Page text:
Ours Goes To “11”: On Working With 11 Fortune 500 Companies

This one kind of snuck up on me. For the longest time, my “Fortune 500 Number” was 7. Then it became 8. Then 9, I think, with PepsiCo. Now, we’ve worked with 11 Fortune 500s. I can’t say who the most recent two are, because we’re in post-production on their projects right now. But they’re big companies.

I guess now’d be a good time to reflect on why these companies and their ad agencies chose us, and why we chose to work with them. But the thing is, they’re keeping us really busy right now. It’s a good thing. I’m grateful. And, we’re kicking ass.

Because ours goes to “11”.



Reflections on Video Production: Los Angeles vs New York


I just finished a Los Angeles video production for a client. It was a blast, as usual, but I can’t talk about it just yet. Instead, today I’ve been reflecting on the differences and similarities between making a film or commercial in New York versus Los Angeles.

What I love about making videos in Los Angeles:

  • The weather, it’s almost always sunnyish.
  • I like getting in my truck and being able to pick up stuff from the rental house easily. I tend to rent “big stuff” in LA. But then, I have to, because it’s almost always sunny in LA (it’s a pro and a con).
  • The actors and crew are fantastic, in Los Angeles.
  • LA can look like almost anywhere in the world, for locations.

What I love about doing it in New York:

  • You can shoot on the street without being arrested or needing a permit, unless you bring big stuff and stop traffic.
  • New York looks… well, it looks amazing. There is no other place that looks like New York, and it is glorious (that’s a pro and a con).
  • The actors and crew are fantastic, in New York.
  • The subways are really efficient if you can be super-light. This doesn’t work for many jobs, but sometimes- especially for corporate videos- it can.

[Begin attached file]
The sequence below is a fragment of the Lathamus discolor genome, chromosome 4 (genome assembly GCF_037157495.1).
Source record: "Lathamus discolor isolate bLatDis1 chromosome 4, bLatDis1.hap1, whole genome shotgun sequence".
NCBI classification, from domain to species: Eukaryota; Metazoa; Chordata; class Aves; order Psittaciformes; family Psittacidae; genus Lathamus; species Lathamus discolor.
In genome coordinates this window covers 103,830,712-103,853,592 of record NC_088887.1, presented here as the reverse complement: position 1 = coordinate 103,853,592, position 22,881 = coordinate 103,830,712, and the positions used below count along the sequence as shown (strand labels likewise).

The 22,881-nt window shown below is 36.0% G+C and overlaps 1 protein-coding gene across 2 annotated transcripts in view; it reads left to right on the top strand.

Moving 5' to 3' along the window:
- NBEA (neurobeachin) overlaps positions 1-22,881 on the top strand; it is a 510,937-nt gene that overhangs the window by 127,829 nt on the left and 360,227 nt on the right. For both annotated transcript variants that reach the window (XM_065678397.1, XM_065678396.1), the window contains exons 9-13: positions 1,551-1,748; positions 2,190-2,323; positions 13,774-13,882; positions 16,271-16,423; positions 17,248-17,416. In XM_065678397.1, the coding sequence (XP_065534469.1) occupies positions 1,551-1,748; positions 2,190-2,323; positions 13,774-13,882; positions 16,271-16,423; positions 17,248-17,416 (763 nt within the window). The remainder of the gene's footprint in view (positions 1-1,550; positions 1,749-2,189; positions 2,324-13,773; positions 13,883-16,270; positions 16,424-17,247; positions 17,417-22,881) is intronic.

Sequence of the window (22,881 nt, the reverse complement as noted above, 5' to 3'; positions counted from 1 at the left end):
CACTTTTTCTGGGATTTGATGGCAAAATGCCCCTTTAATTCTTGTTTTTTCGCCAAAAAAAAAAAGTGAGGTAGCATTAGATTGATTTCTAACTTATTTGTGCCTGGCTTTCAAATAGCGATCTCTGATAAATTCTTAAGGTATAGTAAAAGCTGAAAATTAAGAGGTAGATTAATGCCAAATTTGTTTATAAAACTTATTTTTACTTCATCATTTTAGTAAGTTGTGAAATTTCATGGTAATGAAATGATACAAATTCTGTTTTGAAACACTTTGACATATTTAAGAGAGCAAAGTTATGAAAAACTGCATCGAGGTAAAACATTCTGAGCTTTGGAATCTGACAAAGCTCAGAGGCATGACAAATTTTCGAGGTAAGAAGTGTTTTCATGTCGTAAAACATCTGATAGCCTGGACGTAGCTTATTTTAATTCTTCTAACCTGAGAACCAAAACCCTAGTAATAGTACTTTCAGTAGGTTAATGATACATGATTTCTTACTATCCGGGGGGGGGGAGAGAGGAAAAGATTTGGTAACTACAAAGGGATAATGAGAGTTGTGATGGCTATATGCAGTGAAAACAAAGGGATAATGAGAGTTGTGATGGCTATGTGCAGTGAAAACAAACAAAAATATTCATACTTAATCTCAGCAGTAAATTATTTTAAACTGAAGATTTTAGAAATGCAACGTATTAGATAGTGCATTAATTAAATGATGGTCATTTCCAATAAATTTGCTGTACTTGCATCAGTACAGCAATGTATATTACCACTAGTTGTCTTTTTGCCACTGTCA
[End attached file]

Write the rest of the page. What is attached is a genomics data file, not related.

I work and live in both places. LA is Hollywood, and New York is Madison Avenue and Wall Street. Both are relevant. I think the nature of the industry is such that if you want to be successful you need to be in both places, depending on your craft. Certainly being solidly on both coasts has helped my business.

Yet, I still end up on planes to other places frequently. Because clients come from all over the world, and you must go where the work is. But that’s a story for another day.




The longer I direct films and videos, the more I see that one factor, above all, helps make or break a project. It’s not the camera (although that matters), It’s not necessarily even the actors or director you hire (although those certainly matter, too). It is story.

If a project has a crappy story, it will fail- no matter how much money you have, no matter how much star power you throw at it, and certainly no matter which state-of-the-art camera you use.

And it’s my job to at least do everything I can to help my clients tell their stories.

It still surprises me when a potential client tells me they don’t want our input on the story they’re telling. I deal with story everyday. It is my lingua franca (that means it’s my trade language, I love Wikipedia).

My job is to learn everything I can about a client and their business, and it’s my job to then take their story and do what’s possible to make it a great story- one that appeals to their audience and incites them to action.

Sometimes a client comes to us with an idea almost-fully realized, and just needs a bit of input. That’s fine. Often, we write the whole thing. That’s fine, too.

But I hate it when a possible client believes they have everything nailed down, and won’t take my input at all. That’s the potential client who will freak out during production or editing, when it’s usually far too late to change direction.

I don’t have time for that silliness.

And so, today… finally… I am drawing a line in the sand. My job is to be your director. And my company’s job is to be your video production company. If a potential client approaches us from now on, and does not want us to help them make their project fantastic- including getting our input on their concept and script to some degree- I will not work with them.

Patrick is the founder of Los Angeles and New York City based PatrickOrtman, Inc., a creative video agency that has won a ton of ADDY and Telly awards, worked with 9 Fortune 500s (and tons of startups), and been featured in The New York Times, Washington Post, Toronto Star, USA Today, and many other print and online publications in the advertising and other industries.


Video Marketing for Startups, Tech-or-Otherwise

Image from the inimitable Robert